By Anthony James, Staff Writer

During China’s dynamic economic growth, the focus has mainly been on the markets and
technological advancements and massive changes in China’s entertainment industry have often
been overlooked, especially in an area in which the United States and other Asian markets
have dominated: video games. On the surface you’d think that a country where Western media
is censored, consoles are banned, and video games are often denounced by politicians as
evil, ...

 that the popularity of video games would take a back seat to math homework, but in
reality China boasts the largest and most dominant video game and online multiplayer gaming
community in the world. Walk around most major cities in China, you will find internet cafes filled
with gamers next to the pool halls and karaoke bars. And as with with any large community,
you’ll find the odd stories: rehab centers open for gaming addiction, violence, murders, and
even vengeful fathers who hire “hitmen” to take out their children’s online avatars are a shining
an example of how active and diverse China’s gaming community has become. With the large
size of China’s gaming community, the next question is obvious: where are the Chinese video

The top three games in China, according to the gaming site, are Blade and Soul,
League of Legends, and Lineage Eternal. None of the three were developed in China, but
come from the United States and South Korea, where both boast some of the best competitive
gamers in the world. China’s lack of homegrown games but plethora of gamers has not gone
unnoticed by party officials. Xinhua, China’s official news agency, reported last July that Sun
Shoushan, leader of the General Administration of Press and Publication (GAPP), promised to
urge domestic companies to produce online games in an effort to win over Chinese gamers.
According to Xinhua, this was no surprise: China’s Ministry of Industry and Information
Technology reported that the number of online gamers in 2012 doubled compared to the year
before. Under the GAPP’s directive, the first Chinese gaming convention in July, ChinaJoy
2013, will showcase better gaming hardware and software, which became accessible to
the growing Chinese middle class. "While tightening approval standards for online games, the
GAPP will continue to create green channels for products with original content, exquisite style and
independent technology during their research, development and publishing," Sun Shoushan told

Even though there certainly is a market in China for domestically developed, original online
games, it doesn’t mean that Chinese developers are going to have it easy. Out of the large
amount of Massive-Multiplayer-Role-Playing-Games (MMORPGs) that have come out of China
recently, one of the consistent features of the games is their high amount of negative response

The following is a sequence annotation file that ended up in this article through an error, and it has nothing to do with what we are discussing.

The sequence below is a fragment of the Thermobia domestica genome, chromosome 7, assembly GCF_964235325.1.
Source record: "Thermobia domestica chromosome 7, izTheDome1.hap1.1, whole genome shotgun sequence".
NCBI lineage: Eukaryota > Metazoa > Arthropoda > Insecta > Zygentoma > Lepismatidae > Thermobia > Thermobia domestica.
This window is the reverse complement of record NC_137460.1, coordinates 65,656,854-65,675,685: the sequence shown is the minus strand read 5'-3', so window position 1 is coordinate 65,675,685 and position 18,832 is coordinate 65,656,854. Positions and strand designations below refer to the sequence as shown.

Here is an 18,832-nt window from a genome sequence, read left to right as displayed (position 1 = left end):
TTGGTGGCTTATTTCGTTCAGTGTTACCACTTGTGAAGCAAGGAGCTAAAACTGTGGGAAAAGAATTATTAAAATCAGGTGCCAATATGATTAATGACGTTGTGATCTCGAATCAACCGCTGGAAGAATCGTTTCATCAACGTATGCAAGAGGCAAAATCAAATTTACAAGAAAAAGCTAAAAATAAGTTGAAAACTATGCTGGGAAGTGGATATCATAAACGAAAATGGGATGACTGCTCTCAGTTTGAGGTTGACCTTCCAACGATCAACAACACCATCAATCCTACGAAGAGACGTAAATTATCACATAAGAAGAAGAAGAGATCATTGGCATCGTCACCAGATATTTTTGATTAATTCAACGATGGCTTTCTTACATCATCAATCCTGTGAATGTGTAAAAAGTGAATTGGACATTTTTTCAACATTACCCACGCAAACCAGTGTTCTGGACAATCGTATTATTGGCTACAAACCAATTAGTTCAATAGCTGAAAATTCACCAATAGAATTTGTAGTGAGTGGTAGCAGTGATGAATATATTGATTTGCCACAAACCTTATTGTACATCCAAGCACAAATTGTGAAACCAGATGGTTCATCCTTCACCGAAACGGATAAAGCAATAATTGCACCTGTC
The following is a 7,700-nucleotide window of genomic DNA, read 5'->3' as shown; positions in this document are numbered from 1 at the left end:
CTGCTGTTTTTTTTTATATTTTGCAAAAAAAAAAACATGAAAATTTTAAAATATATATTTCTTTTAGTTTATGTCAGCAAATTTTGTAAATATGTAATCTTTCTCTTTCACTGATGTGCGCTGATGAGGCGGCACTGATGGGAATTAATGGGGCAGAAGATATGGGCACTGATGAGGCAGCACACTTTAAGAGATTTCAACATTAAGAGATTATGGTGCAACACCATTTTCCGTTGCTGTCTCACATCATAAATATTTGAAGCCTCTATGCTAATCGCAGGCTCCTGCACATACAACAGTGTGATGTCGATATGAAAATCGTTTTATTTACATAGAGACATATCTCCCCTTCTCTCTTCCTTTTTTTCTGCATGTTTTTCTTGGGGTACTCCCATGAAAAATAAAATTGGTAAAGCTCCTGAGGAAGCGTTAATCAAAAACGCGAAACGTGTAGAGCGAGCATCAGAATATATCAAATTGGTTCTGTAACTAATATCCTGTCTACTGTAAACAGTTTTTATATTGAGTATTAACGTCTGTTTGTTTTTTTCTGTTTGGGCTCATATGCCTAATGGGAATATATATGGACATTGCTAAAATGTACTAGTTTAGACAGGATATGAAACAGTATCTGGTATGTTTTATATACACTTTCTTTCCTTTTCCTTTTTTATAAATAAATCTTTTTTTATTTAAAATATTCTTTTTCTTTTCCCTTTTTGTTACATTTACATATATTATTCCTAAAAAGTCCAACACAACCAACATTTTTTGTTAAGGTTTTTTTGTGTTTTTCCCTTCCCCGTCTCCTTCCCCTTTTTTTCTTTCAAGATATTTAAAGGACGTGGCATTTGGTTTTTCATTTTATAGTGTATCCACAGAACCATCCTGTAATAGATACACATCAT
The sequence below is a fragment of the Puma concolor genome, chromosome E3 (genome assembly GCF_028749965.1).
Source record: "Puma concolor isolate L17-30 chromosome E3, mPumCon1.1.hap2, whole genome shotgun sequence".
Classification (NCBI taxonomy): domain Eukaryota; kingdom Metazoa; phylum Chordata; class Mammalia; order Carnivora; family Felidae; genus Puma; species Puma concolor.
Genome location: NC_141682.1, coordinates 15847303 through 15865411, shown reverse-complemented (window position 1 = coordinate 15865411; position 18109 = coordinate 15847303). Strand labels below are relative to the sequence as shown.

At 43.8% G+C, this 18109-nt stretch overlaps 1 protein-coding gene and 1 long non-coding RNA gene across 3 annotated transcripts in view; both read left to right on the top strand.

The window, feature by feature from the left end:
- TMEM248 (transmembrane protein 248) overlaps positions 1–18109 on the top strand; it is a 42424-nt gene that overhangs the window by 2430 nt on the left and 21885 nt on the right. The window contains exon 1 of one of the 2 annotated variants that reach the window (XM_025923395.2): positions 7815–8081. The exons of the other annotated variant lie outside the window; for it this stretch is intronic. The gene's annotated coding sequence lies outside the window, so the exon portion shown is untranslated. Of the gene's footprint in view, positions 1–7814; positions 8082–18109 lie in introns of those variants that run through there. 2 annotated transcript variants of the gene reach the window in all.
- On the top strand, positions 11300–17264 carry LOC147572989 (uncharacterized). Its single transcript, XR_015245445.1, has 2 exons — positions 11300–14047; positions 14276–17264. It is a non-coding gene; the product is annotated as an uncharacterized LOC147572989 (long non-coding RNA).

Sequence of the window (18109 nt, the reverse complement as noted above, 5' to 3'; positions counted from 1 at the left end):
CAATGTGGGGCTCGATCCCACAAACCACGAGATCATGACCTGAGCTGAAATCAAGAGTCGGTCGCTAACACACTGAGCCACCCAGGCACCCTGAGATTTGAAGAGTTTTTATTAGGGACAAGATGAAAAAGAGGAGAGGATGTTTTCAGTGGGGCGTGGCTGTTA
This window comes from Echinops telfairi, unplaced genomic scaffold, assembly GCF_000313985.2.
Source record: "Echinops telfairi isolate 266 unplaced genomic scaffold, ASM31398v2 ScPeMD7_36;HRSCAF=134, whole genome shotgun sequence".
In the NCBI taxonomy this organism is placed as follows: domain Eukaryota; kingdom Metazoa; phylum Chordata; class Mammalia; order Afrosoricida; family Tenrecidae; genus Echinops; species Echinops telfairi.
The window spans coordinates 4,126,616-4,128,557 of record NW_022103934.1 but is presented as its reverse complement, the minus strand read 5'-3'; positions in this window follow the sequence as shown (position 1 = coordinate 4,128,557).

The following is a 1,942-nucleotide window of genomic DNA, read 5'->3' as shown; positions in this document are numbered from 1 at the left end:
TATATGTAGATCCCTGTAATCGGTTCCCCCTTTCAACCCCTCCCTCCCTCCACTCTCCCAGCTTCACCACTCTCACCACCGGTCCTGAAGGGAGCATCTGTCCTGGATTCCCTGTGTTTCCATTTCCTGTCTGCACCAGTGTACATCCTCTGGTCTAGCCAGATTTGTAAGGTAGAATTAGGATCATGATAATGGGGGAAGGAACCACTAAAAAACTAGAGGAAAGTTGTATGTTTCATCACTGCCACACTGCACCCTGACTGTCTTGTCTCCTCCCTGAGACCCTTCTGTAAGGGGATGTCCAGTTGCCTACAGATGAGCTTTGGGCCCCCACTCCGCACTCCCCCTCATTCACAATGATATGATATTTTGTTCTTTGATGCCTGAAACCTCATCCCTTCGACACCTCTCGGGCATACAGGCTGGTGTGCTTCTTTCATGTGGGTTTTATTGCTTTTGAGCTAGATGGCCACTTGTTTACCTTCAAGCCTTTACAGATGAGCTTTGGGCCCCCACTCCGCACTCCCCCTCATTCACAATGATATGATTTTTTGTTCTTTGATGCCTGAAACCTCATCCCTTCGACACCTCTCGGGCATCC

from the forums and social media in China. Critics complain Chinese-made online games lack
originality, replicating styles from foreign-made titles. Games like Shining Sword and Resistance
War 2, which allow the player to join a resistance against the imperial Japanese army during
World War II, have shown very low popularity rankings, 376th and 718th according to
Chinese MMORPGs often are based on already-popular novels and television shows in China,                                     such as Tian Long Ba Bu (Dragon Oath).

Even though many of China’s games are not making the profits of their U.S. or South Korean
counterparts, there are still those that have gained an international following. Beijing’s Perfect
World International has acquired a gaming structure not unlike Zynga, creator of Facebook
games like Farmville, while attracting gamers who play 3D fantasy games like Blizzard
Entertainment’s World of Warcraft. Perfect World’s leading title, PWI, a free-to-play MMORPG
inspired by Chinese mythology, has opened up discussion with gamers to improve on the
narrative and features with future expansions and upgrades. With English versions quietly
entering the North American market, Perfect World is currently rethinking its development
strategy to cross into multiple-platforms including cell phones and consoles, which weren’t
possible in China.

While internationally renowned games like PWI do not align with GAPP’s urging for domestic
and patriotic games, other genres are coming out of the woodwork to give hope for China’s
gaming community. First-person shooter Glorious Mission, made by Wuxi Glorious Mission
Company, was initially created for military training and then released to the public earlier this
year. Currently the BBC has reported million downloads and is listed 57th most popular among
Chinese gamers in its genre, which isn’t bad considering the daunting competition. Gu Kai, Wuxi
Glorious Mission Company’s vice president, described it to Al Jazeera as a dream come true: “In
the past, Chinese were always the bad guys in games. My dream was to create a game where the
Chinese can be the heroes.”

While still young, China’s gaming industry has not paralleled its gaming community’s quick rise to
prominence. With a projected rise in China’s games market at an annual growth rate of 12.3 percent
from 2013 to 2017, and sales reaching US$22 billion (China's Gaming Industry Report 2012), the
next few years will be imperative for domestic game developers to gain new fans in order draw fans
away from foreign substitutes. For GAPP to realize its goals, more Glorious Missions or PWIs will
have to show up on game store shelves.

CAAM Horizweb2

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